A modern tragedy: Pressure on Chinese gays to marry

This is not a new topic. But it’s not one you normally see in your US newspaper, and I was surprised to see a syndicated article on it today in the front section of my local rag, the Arizona Republic. It was a topic I was all too familiar with.

They think that Yu Xiaofei, with her cropped black hair and dark-rimmed glasses, looks too much like a tomboy, and they think that Jiang Yifei’s distaste for children is suspicious.

So what are these young Chinese women to do? They’re 24, out of college, employed, living at home – and they’re in love with each other and desperate to find a way to stay together.

“The most important thing is that we cannot hurt our parents,” Yu said. “They put a lot on us.”

That means finding two men in a similar predicament. Their plan is simple. Yu and Jiang will find a gay male couple, arrange a living situation and lay down some ground rules. Then, they’ll pair off with the men and get married, just as their parents expect them to do.

They still have time, and they’re using it to take in every last kiss and touch before these gestures become even more complicated than they already are. Still, their proposed arrangement is no grand tragedy for the pair – it’s practical.

Beneath it all are the Confucian family values that still underpin Chinese society: As a son or daughter, it’s your duty to maintain and carry on the family line by having children.

“We have to – that’s tradition,” said Jiang, who sports long caramel-colored hair and clinking bangle bracelets. “That’s what (our parents) think we should do.”

The story does not have a comforting ending. Yes, in Shanghai and maybe some other big cities it’s possible to live a relatively open life. But for those without the means to get there and live there, there are few good options. China is more liberal and open now than ever before, but social stigma remains a powerful force.

Few topics about China have disturbed and fascinated me as much as the tragic situation most gay Chinese face due to family pressure to marry. I actually debated writing an extended article or even a book about it during my last few months in China but gave up the idea for the simple reason that there wasn’t enough to write about – nearly everyone I interviewed about it had the same story and the same point of view: We have to get married. We cannot disappoint our parents. The few that decided never to marry were aware they were putting their family to shame. They felt bad about it but decided they couldn’t lead a double life, one that would inevitably cause terrible suffering to the woman they married. I respected them for this. But this forced them to be totally dishonest with their parents. To keep up the act, they developed a script to dodge the questions about when they were getting married. It, too, was an act of deception. To the day their parents passed away, they would have to lie to them.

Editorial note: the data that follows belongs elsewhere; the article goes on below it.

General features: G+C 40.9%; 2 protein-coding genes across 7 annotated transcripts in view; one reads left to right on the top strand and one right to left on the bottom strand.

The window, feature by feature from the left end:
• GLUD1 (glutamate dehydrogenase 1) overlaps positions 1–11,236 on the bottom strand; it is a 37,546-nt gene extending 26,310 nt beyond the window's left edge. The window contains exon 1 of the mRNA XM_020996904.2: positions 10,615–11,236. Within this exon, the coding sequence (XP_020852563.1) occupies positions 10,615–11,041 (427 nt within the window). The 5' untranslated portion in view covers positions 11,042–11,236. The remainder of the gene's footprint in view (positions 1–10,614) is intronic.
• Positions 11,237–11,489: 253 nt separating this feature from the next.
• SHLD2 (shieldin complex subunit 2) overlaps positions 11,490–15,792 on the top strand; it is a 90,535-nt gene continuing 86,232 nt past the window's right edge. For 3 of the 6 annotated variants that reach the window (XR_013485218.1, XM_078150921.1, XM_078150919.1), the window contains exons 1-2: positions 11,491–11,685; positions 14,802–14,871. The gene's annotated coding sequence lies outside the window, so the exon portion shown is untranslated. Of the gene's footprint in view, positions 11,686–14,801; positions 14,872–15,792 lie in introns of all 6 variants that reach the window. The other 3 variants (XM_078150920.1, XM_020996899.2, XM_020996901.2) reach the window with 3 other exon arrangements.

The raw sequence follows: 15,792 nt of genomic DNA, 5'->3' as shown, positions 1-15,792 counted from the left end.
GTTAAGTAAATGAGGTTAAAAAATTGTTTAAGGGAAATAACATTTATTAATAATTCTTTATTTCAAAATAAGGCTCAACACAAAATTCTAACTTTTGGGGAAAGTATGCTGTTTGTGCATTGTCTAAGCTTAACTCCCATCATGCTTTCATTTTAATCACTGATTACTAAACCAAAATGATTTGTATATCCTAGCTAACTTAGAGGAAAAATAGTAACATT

Before this blog had any readers, I wrote a post back in 2002, when life for gays in China was much, much different. I described their lives as a plight. The social safety net then was less wide than it is today, and things have improved a thousandfold. But still, there is an element of plight to the lives of most gays in China. The pressure to marry makes it virtually inevitable.

One of the most common and, to the Western mindset, most bizarre arguments I heard from gay friends I knew in China was that this was a temporary situation, as if they were “going through a phase”: When it is time for me to marry I will. I will love my wife and I will have children and I will never be gay again. I didn’t argue back, or say I thought this was impossible. I tried to ask questions, like, “Do you really think you can simply change your sexuality the way you would a light bulb? Do you think this would be fair to your wife, to hide from her such a key a part of yourself?” The response was usually the same. I will become straight.

Again, if you are in Beijing or Shanghai it’s easy to get a very skewed perspective of this situation. I remember talking on the phone to a friend in Hefei who was sobbing hysterically; he had nothing in his life but loneliness. “Why did I have to be born in Hefei? Why couldn’t I have been born in Beijing?” I cannot put into words the misery of this conversation. It was nothing less than seeing one’s life as a death sentence, as torture, as a life without a future.

I gave up the idea of writing at length about this for two reasons: experts like Li Yinhe were much more qualified to do this sort of thing than I, with my intermediate-level Chinese, and because of the uniformity of the responses I heard – too similar to sustain a lengthy analysis. Not all were hysterical or hopeless, like my friend in Hefei. But nearly all the responses boiled down to this: we have no choice but to marry, to do something we know is wrong, that goes against who we are, and that sentences us to a life of duplicity, desperation and unfulfilled dreams. And yes, it’s better than it used to be and it’s better in the big cities. But for the vast majority of gay men and women in China, life promises to be a well of loneliness.